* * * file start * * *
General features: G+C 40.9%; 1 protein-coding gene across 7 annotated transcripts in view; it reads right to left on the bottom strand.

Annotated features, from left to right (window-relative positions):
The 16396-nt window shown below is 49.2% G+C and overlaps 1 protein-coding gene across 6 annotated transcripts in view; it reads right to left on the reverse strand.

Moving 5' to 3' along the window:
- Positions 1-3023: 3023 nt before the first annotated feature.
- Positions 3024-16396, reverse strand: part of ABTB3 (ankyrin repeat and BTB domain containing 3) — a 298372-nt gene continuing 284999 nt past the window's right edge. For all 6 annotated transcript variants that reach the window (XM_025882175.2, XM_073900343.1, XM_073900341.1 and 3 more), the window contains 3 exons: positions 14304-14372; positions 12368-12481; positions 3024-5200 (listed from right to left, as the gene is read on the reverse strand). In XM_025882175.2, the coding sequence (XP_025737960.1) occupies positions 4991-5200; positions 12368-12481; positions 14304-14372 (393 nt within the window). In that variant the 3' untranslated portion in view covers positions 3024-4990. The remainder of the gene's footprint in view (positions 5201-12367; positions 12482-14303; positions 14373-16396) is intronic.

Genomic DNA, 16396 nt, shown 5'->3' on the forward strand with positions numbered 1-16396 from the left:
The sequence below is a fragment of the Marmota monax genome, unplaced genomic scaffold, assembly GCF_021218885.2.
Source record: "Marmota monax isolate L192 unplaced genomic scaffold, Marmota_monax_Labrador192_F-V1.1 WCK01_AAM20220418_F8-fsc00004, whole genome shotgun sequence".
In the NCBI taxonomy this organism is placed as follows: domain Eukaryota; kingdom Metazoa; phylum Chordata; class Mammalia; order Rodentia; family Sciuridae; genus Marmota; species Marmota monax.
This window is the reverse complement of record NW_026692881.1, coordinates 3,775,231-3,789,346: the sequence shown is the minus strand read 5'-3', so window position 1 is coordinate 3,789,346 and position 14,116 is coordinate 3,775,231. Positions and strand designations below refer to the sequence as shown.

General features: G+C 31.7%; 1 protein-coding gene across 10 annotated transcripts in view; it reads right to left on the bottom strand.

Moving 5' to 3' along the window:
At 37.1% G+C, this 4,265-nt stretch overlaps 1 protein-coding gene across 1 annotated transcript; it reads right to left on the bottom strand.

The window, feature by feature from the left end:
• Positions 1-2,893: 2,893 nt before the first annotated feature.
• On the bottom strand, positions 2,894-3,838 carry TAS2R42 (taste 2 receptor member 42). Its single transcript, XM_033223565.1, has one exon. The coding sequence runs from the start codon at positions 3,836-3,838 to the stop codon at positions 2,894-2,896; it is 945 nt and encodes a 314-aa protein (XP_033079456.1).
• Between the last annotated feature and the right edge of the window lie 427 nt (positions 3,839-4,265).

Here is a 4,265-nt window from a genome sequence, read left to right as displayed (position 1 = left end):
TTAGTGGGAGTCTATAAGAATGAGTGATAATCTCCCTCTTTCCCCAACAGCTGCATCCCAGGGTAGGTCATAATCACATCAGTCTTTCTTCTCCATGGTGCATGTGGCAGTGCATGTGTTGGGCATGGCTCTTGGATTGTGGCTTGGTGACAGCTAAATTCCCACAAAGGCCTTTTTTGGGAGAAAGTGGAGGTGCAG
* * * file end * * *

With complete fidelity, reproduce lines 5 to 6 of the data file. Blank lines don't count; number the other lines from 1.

- Positions 1-3023: 3023 nt before the first annotated feature.
- Positions 3024-16396, reverse strand: part of ABTB3 (ankyrin repeat and BTB domain containing 3) — a 298372-nt gene continuing 284999 nt past the window's right edge. For all 6 annotated transcript variants that reach the window (XM_025882175.2, XM_073900343.1, XM_073900341.1 and 3 more), the window contains 3 exons: positions 14304-14372; positions 12368-12481; positions 3024-5200 (listed from right to left, as the gene is read on the reverse strand). In XM_025882175.2, the coding sequence (XP_025737960.1) occupies positions 4991-5200; positions 12368-12481; positions 14304-14372 (393 nt within the window). In that variant the 3' untranslated portion in view covers positions 3024-4990. The remainder of the gene's footprint in view (positions 5201-12367; positions 12482-14303; positions 14373-16396) is intronic.